Looking to strike while the iron is hot, Verizon wrote the FCC commissioners Thursday renewing its call for action to "prevent cable incumbents from denying competitive video providers access to cable-affiliated regional sports networks."
The company made the pitch in a letter to the three commissioners regarding the commission's ongoing review of program access rules, access complaint process, and program-tying arrangements.
The "hot iron," at least in Verizon's view, is this week's court decision upholding the FCC's ban on exclusive contracts in apartments and other multiple-dwelling units.
The ions were hardly dry on the electronic version of the D.C. Appeals court decision when Verizon signaled it saw an opening. "In upholding the ban on new and existing exclusive access deals, the Court's decision also confirms the FCC's authority to address other barriers to more meaningful competitive choice and video competition, such as the cable companies' refusal to provide competitors with access to regional sports programming," Verizon VP deputy General Counsel Michael Glover said in a statement e-mailed to B&C following the decision.
The letter to the commissioners, also from Glover, essentially echoed that point in much greater detail, and called on the FCC to "take action now" both on carriage of the sports nets and on carriage in HD.
Cable operators who also own regional sports networks and, more importantly, often control rights to the local sports teams' games, are not required to make those networks available to the competition if they are delivered terrestrially, the so-called loophole in the requirement that owners of satellite-delivered networks make them available.
"As the D.C. Circuit's NCTA decision from earlier this week confirms," wrote Glover, "the Commission's legal authority to ensure that competitors have access to this 'must have' sports programming is solid."
The commission is considering whether to close that "loophole," but it has historically interpreted the provision as excluding terrestrial nets from the access provision.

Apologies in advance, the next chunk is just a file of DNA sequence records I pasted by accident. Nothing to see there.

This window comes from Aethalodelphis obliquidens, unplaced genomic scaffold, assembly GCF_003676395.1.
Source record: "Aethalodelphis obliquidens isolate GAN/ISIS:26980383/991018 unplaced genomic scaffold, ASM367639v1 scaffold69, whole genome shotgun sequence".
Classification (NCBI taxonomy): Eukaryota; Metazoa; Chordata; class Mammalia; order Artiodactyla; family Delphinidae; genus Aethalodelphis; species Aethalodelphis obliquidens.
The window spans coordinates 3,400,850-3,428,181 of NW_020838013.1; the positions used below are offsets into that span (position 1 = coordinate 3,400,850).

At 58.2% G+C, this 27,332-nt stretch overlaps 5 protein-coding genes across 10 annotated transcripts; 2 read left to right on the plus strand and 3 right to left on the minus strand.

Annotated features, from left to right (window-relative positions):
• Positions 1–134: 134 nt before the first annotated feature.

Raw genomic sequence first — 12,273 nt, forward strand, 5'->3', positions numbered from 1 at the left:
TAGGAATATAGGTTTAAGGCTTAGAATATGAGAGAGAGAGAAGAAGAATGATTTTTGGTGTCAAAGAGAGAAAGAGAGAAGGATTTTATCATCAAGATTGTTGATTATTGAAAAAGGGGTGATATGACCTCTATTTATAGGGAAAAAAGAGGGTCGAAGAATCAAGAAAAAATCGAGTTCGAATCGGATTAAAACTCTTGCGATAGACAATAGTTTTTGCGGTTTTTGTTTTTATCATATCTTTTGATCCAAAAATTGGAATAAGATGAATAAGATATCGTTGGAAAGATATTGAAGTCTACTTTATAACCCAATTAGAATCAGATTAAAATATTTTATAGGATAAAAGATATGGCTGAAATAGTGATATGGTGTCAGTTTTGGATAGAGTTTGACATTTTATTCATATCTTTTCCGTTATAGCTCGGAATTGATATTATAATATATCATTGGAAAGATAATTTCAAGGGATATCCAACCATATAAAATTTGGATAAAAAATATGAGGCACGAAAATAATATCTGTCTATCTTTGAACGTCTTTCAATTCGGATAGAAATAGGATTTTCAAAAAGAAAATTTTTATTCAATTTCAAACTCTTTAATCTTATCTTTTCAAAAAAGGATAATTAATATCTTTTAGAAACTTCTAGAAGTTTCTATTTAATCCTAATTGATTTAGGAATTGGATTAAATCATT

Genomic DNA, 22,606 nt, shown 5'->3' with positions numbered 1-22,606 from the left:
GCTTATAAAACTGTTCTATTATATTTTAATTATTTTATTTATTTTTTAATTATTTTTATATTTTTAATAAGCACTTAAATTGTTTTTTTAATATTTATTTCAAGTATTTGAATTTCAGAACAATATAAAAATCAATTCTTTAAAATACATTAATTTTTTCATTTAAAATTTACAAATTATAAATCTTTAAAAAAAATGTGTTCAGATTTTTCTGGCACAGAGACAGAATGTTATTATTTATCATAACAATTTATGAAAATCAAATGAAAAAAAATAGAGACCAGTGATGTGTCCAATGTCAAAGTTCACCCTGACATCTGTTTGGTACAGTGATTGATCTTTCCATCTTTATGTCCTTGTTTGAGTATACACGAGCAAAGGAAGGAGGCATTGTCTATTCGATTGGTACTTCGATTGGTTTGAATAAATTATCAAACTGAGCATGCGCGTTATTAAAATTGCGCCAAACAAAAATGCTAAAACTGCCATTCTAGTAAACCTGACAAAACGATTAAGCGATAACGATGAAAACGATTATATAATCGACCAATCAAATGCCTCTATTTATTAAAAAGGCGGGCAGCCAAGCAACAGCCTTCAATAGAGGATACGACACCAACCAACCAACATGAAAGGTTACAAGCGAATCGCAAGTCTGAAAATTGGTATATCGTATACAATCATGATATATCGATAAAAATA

The National Cable & Telecommunications Association was not ready to give Verizon any new purchase on their long-standing argument.
"In today's competitive video marketplace, consumers benefit when providers can differentiate their products and force each other to continue innovating and improving,” said NCTA spokesman Brian Dietz. “We see no reason for the government to reverse the innovation and competition that is providing consumers more choice and better service than ever before."
AT&T also took the opportunity to try and leverage the decision in their ongoing carrige battle with Cox.
The company, which filed a complaint against Cox for denying it access to Padres games, said that incumbent operators were, “actively walling off competition to consumers living in apartments and condos through these exclusive access arrangements," adding: “This decision recognizes the FCC's authority and prohibits unfair practices by cable companies that limit competition and consumer choice for video service."
Cox, not surprisingly, saw it quite differently. "AT&T is off-base in their claim that this week's D.C. Circuit decision confirming FCC authority to ban exclusive agreements for multiple dwelling unit properties (MDUs) also confirms a statutory basis for FCC action on AT&T's program access complaint against Cox," said Cox Director of Communications David Grabert in an e-mail. "Cox embraces the opportunity to compete and also to provide service offerings that differentiate us from our competitors. We created Channel 4 San Diego as a local channel from the ground up more than 12 years ago, and it represents millions of dollars of investment. In addition to the Padres, Channel 4 San Diego features a range of local content from high school academic competition to local cooking shows. AT&T does not need a short-cut to developing a competitive video service rich in local content, and AT&T is no stranger to exclusivity itself, as shown by its agreement with Apple for the iPhone."